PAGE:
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Proximate and vitamin C analysis of wild edible plants consumed by Bodos of Assam, India

Hwiyang Narzary1, Ananta Swargiary2 and Sanjay Basumatary3*.

Aim: The State of Assam is gifted with diverse flora including thousands of wild edible plants. The consumption of a large variety of wild plants by Bodos, an ethnic group and dominant inhabitant of Bodoland Territorial Area Districts of Assam of North-East India, is a common practice since time immemorial. The objective of this study was to investigate the nutritional values of wild edible plants consumed by the Bodos of this region. Materials and Methods: In this study, twelve wild edible plants viz. Blumea lanceolaria (Roxb.) Druce, Stellaria media (L.), Glinus oppositifolius (L.) Aug. DC., Cryptolepis sinensis (Lour) Merr., Polygonum perfoliatum L., Oenanthe javanica (Blume) DC., Tetrastigma angustifolium (Roxb.), Antidesma acidum Retz., Drymaria cordata (L.) Willd.ex Schult., Eryngium foetidum L., Lippia javanica (Burm.f.) Spreng. and Enhydra fluctuans Lour. consumed by the Bodos were selected, scientifically identified and their proximate and vitamin C contents were determined using standard food analysis methods. Results: Proximate compositions were presented and the vitamin C content was found highest in T. angustifolium (79.06 0.02 mg) and lowest in A. acidum (11.39 0.0002 mg). All the results were based on 100 g fresh weight of the sample. Conclusion: In the present study, all the twelve plants have shown variable values of proximate composition and vitamin C contents. These plants could be a promising alternate food sources which are easily available, affordable and could provide several health benefits on consumption.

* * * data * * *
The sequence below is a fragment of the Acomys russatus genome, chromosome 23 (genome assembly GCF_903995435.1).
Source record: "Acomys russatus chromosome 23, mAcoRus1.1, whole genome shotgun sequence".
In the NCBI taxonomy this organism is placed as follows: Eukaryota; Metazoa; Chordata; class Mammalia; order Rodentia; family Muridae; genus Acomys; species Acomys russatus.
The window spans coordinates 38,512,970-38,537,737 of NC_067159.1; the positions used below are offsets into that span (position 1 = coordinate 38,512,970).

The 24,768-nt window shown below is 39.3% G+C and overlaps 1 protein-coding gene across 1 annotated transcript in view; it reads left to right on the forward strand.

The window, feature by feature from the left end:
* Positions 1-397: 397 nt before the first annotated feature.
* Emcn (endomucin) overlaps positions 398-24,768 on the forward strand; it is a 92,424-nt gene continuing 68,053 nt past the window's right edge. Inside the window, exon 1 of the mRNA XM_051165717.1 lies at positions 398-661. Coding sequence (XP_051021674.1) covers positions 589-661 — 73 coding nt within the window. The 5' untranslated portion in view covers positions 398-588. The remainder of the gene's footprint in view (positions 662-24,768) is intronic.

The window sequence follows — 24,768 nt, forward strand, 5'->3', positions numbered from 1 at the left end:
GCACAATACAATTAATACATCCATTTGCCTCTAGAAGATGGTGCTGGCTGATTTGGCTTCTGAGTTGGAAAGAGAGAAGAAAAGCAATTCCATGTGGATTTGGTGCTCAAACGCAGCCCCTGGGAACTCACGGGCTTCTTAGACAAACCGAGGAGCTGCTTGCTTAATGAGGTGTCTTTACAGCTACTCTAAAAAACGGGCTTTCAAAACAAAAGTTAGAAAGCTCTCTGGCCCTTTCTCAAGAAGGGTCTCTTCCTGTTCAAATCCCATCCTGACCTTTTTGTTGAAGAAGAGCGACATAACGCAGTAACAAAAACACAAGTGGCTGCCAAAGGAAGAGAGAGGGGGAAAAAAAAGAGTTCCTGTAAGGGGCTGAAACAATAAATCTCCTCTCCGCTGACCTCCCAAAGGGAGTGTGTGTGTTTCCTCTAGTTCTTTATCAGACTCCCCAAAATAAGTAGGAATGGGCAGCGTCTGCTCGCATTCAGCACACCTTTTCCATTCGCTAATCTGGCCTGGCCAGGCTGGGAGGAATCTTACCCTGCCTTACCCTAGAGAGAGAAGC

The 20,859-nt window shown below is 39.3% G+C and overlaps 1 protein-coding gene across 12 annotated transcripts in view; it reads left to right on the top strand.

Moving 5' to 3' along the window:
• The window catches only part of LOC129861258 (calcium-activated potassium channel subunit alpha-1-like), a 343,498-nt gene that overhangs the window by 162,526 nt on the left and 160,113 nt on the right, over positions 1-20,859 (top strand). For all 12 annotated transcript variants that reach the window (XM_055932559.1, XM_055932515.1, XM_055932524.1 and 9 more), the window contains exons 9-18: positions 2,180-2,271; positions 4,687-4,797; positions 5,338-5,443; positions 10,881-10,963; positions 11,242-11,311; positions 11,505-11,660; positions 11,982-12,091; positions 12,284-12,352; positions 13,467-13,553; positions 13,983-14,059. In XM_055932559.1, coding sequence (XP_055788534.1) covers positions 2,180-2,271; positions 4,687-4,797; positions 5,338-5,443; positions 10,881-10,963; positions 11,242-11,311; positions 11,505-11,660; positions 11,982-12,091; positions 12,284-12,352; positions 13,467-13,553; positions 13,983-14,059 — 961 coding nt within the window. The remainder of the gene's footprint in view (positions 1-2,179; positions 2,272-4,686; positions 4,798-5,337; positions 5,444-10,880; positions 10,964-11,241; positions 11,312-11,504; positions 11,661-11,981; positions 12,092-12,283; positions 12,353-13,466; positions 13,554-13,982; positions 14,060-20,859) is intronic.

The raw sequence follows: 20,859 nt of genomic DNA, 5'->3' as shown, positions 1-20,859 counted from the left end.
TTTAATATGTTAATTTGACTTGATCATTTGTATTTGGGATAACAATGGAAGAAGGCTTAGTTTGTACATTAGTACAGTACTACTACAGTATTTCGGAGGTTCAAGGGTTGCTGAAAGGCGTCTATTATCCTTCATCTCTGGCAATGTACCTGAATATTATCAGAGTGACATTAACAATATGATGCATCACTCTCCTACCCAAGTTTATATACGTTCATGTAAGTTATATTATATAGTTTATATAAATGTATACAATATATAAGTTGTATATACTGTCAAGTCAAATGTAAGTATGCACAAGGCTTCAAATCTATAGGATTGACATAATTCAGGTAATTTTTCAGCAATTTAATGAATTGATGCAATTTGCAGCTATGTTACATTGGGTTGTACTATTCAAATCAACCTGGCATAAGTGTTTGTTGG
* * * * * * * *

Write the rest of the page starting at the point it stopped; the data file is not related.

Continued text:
Key words: KEY WORDS: Wild edible plants, proximate analysis, vitamin C, Bodos, North-East India.

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Journal of Behavioral Health


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